A Letter from the Editors: A Need for Higher Education Reformation

Phoebe Lai and Jamie Doo, Editors-In-Chief

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In light of the recent college scandal involving wealthy parents paying large sums for their children’s admission into “elite” schools, educators, parents, and high schoolers are left with wavering opinions about the deserved repercussions of such crimes.

While the newly exposed corruption within the admissions system is widely condemned, responses have not been black-and-white, some claiming that the students were not at fault for their parents’ decision and others claiming that expulsion is an appropriate consequence.

The severe public response has put immense pressure on involved colleges to lay the law to associated parties, but the final decision to penalize individual students remains under the advisory of the colleges themselves. The “big picture” begs the question of whether the freshly discovered (though suspected) offenses will have an effect on future admissions.

Already, universities have made it apparent that these crimes will not be taken lightly, as they have begun to reject similar fraudulent instances in admission and are looking at each misconduct case-by-case. The serious face that these colleges have put on has delivered the message that they plan to put an end to this corruption.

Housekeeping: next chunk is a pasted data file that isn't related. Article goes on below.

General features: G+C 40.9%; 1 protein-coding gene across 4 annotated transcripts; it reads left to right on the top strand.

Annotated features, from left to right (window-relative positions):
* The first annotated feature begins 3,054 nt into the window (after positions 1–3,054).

However, the amount of people who were wrongfully admitted into these colleges does not necessarily open an abundance of spaces for other deserving students. William Rick Singer, the “ringleader” of the unlawful operation, claimed to have assisted more than 750 families, an unsettling number when considering the embezzlement, yet a relatively small amount in the grand scheme of college admissions over several years.

While it is important to focus on the deceit at hand, it’s clear that there must be a massive overhaul of the university system for good.

The problem is that parents and students have started to see higher education as a luxury brand that can be bought into, rather than an opportunity for students to find careers that satisfy them into adulthood.

And yes, even though it may be painful for the parents who were exposed in this scheme, they must be apprehended and charged with the crime when convicted.

To discourage this behavior, the students who have entered these universities should be suspended. Clearly they have not entered the school under their own merits, whether academically or athletically. It makes no sense to reward their behavior.

U.S college culture must be changed. As every American student strives for a position in these top universities, these schools must be aware that they are under the radar. Wealth must not be the main factor that brings acceptance letters to prospective undergraduates.

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A Letter from the Editors: A Need for Higher Education Reformation